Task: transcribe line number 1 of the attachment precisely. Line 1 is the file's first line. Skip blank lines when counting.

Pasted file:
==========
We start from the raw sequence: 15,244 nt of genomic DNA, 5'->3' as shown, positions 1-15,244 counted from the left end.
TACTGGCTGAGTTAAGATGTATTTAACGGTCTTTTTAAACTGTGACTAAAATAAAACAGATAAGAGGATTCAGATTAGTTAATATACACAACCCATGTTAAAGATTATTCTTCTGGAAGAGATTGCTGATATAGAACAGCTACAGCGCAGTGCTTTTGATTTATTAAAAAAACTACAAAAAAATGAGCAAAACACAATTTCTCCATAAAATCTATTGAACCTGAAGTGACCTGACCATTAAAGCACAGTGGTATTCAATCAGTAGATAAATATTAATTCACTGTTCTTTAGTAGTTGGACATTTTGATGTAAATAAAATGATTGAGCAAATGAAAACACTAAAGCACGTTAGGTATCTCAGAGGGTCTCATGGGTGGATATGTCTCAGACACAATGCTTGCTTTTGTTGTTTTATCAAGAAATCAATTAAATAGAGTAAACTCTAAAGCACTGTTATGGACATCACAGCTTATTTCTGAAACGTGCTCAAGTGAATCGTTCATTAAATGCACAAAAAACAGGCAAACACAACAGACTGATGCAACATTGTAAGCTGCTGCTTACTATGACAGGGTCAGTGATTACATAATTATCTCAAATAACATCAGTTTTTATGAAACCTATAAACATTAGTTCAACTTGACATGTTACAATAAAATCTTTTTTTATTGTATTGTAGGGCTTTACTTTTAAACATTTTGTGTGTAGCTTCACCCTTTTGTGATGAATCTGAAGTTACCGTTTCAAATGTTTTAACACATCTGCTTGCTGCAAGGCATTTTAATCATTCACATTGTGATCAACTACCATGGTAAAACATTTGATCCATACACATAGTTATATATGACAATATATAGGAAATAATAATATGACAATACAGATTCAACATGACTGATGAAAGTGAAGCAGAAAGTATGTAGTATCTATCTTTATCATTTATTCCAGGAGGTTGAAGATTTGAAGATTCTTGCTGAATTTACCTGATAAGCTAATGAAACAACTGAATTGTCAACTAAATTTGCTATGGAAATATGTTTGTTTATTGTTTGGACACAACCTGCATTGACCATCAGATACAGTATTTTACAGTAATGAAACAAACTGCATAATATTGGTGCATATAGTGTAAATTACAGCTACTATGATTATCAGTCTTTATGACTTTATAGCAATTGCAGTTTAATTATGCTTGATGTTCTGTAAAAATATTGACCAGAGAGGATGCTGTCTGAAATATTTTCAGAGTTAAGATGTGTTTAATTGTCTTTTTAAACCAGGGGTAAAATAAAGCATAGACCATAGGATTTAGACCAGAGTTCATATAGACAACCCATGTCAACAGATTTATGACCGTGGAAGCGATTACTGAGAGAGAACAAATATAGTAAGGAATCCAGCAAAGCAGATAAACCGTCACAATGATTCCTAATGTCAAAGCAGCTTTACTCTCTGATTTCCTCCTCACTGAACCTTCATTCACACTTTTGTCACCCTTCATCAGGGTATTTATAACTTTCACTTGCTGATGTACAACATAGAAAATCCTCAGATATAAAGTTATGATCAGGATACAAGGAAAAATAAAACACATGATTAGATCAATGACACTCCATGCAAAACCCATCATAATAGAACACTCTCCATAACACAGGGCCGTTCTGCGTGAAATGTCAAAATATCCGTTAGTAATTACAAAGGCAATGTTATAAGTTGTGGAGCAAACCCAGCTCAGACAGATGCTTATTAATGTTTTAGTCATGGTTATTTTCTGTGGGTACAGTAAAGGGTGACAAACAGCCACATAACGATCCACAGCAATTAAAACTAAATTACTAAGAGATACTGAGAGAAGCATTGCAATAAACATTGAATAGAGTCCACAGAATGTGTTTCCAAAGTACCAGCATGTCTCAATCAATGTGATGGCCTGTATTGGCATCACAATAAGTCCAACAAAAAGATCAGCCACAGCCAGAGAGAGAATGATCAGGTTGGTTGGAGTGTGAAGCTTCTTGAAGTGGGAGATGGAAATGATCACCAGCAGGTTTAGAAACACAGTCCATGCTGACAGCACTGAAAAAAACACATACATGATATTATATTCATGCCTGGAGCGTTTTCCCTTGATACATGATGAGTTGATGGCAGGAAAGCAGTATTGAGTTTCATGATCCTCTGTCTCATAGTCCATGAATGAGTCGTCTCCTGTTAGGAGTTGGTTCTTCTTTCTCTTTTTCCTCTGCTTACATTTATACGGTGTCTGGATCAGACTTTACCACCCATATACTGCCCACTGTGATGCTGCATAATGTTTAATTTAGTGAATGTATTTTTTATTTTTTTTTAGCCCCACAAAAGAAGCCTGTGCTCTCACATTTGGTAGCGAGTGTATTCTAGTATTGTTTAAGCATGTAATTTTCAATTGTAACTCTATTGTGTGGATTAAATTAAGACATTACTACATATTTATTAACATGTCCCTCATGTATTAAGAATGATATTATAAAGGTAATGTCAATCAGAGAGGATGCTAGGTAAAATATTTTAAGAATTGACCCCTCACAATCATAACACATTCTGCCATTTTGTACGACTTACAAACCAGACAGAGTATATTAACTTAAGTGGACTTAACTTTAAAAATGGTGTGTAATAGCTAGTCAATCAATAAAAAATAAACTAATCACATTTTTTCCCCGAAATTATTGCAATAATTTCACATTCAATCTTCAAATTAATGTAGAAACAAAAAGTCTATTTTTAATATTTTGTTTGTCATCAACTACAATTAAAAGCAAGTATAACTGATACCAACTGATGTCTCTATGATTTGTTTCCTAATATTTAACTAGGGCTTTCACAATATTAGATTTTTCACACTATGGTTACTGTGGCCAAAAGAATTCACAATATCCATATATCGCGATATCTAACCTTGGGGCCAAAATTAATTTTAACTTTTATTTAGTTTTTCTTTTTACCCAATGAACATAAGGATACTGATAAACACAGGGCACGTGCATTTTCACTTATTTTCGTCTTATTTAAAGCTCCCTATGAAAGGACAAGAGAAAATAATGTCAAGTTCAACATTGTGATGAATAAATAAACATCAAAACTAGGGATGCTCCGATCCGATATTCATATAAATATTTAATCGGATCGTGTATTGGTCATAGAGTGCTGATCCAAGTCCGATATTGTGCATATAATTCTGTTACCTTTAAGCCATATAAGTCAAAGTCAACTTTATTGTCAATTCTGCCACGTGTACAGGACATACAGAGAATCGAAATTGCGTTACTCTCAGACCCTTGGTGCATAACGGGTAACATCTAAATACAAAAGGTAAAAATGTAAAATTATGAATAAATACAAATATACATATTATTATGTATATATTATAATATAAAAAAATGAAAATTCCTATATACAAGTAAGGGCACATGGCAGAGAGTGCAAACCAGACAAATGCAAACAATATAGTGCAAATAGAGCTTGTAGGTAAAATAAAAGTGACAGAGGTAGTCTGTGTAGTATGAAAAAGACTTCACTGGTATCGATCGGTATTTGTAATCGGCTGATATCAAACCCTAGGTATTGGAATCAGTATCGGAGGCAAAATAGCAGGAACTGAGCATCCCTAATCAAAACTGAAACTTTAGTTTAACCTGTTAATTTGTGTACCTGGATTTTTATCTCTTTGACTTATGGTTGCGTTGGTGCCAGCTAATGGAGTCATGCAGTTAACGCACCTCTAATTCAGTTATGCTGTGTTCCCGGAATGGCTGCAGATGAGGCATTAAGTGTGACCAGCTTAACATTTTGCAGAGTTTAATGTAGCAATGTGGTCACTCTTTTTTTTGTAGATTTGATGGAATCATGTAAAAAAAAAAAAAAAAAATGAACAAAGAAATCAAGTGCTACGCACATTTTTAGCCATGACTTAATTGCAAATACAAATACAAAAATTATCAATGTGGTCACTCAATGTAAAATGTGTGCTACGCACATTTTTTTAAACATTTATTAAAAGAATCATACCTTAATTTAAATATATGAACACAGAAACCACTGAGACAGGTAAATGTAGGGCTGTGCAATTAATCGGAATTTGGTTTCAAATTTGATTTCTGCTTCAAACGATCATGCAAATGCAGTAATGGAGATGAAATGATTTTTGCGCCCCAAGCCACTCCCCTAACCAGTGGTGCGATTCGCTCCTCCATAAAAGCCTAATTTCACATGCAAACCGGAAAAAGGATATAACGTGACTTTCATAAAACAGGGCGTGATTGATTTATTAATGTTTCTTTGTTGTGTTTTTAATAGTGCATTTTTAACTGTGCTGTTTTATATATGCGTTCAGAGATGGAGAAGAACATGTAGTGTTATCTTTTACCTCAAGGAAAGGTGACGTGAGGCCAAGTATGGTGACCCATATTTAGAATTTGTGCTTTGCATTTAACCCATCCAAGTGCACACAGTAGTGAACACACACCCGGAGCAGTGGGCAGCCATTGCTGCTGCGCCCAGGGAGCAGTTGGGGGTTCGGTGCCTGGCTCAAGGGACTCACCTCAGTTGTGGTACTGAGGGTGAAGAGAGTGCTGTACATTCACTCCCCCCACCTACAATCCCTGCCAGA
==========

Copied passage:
We start from the raw sequence: 15,244 nt of genomic DNA, 5'->3' as shown, positions 1-15,244 counted from the left end.